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It only feels as though the media have said everything there is to say about the market over the last three weeks of this downturn.
The talking heads are still missing something – something they're just not keen enough to grasp about all of this. But, to be fair, the big news is hard to ignore.
After all, the late week phase of the pullback took all the major indexes back to, or just below, their break-even levels as far as year-to-date returns are concerned.
That's something that should scare the hell out of investors. However, I'm still seeing signs that there is a little too much bullish enthusiasm for stocks to call that "the bottom."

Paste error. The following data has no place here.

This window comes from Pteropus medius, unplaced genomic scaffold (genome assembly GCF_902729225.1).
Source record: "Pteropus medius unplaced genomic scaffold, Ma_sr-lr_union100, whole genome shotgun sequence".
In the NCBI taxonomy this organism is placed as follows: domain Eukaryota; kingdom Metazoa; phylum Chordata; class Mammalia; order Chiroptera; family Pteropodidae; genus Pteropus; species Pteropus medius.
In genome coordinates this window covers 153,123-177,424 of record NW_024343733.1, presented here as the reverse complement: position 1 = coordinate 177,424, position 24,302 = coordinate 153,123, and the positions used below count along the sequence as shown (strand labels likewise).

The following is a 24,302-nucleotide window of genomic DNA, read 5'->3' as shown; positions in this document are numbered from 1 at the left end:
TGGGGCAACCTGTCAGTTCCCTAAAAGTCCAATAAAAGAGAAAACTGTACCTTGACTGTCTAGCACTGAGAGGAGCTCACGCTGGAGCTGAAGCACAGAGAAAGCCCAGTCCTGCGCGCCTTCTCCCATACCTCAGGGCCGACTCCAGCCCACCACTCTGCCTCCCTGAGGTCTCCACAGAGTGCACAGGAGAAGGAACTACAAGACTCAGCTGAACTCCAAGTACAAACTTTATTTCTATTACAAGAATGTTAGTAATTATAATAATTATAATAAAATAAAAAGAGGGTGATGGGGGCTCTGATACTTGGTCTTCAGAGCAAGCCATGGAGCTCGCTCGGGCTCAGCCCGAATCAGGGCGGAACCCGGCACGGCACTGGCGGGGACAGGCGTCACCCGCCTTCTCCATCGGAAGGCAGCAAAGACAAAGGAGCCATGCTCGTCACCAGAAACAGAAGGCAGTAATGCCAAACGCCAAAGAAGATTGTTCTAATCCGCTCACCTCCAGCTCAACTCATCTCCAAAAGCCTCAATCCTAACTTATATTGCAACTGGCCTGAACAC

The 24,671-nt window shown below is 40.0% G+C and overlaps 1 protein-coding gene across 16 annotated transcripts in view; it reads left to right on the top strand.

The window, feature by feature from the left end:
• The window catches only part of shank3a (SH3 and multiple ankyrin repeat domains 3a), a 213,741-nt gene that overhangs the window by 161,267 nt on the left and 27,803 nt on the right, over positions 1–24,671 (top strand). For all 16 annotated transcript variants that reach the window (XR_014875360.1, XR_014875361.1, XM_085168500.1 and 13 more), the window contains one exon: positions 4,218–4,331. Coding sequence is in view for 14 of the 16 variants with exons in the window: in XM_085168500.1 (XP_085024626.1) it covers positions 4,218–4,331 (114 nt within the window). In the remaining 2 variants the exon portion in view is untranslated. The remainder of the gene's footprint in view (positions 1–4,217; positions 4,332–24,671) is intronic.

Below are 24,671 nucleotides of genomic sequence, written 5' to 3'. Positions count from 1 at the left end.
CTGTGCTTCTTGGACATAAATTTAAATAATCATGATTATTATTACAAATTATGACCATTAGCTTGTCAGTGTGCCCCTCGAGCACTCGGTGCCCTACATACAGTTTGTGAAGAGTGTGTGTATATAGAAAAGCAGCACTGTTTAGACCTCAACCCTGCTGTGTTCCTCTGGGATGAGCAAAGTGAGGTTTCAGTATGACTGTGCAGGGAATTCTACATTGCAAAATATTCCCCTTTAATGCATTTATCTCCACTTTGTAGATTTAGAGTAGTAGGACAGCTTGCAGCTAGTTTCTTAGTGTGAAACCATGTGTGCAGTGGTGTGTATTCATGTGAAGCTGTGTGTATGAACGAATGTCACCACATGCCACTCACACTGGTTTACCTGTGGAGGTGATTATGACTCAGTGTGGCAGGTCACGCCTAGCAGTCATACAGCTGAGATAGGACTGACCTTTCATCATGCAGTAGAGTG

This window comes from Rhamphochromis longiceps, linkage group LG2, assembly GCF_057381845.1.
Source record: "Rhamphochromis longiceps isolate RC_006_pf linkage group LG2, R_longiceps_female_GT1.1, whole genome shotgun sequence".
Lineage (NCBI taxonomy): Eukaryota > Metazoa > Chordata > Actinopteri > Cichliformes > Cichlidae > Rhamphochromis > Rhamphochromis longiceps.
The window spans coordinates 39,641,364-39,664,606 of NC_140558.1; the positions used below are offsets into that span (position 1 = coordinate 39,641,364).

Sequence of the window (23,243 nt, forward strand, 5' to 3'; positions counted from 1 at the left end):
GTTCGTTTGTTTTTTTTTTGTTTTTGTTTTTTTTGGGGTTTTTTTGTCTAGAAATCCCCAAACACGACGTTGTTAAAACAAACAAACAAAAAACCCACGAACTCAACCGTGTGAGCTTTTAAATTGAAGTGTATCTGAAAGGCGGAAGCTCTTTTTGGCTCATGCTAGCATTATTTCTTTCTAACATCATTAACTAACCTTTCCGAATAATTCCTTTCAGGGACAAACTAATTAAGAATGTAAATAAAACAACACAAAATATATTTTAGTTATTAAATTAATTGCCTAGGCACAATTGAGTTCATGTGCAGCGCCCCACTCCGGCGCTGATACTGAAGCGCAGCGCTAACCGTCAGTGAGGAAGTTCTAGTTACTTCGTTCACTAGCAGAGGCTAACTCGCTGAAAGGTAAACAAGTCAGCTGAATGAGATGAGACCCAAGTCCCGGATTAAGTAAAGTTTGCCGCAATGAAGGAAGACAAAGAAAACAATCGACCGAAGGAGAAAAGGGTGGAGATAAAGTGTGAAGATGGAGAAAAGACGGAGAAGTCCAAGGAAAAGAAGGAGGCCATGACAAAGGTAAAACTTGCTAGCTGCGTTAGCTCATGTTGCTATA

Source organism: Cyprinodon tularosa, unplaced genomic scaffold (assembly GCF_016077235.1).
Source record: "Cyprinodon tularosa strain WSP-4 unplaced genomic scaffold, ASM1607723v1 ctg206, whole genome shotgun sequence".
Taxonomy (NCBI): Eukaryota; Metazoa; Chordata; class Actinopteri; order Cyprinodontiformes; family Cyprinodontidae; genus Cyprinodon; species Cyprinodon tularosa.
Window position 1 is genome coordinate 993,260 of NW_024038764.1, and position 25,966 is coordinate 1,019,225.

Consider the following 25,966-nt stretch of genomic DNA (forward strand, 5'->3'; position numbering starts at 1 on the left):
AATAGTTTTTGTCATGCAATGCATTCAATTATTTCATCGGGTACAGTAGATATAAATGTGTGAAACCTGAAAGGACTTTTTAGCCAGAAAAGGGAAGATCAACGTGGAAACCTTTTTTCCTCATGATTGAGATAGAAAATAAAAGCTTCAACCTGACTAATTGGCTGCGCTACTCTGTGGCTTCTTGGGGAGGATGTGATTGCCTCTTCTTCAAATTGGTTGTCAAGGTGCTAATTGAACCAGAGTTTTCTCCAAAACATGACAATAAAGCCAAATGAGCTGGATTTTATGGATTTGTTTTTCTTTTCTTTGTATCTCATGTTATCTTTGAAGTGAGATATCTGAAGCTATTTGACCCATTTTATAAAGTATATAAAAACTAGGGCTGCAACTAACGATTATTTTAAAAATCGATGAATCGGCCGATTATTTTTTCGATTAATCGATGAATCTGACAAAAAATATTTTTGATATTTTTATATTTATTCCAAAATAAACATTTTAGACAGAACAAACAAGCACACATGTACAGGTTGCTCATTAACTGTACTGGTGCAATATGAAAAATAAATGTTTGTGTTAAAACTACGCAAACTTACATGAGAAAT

Even accounting for Thursday's bounce, sell-offs have shaved just about 10% from the S&P 500's October high. In doing this, the benchmark index crashed right through the plate glass window of its 50- and 200-day moving averages. It's still sitting below those lines as of Friday midday.
So it's "official" in my book, for what it's worth: The market is embroiled in an intermediate-term bearish pattern.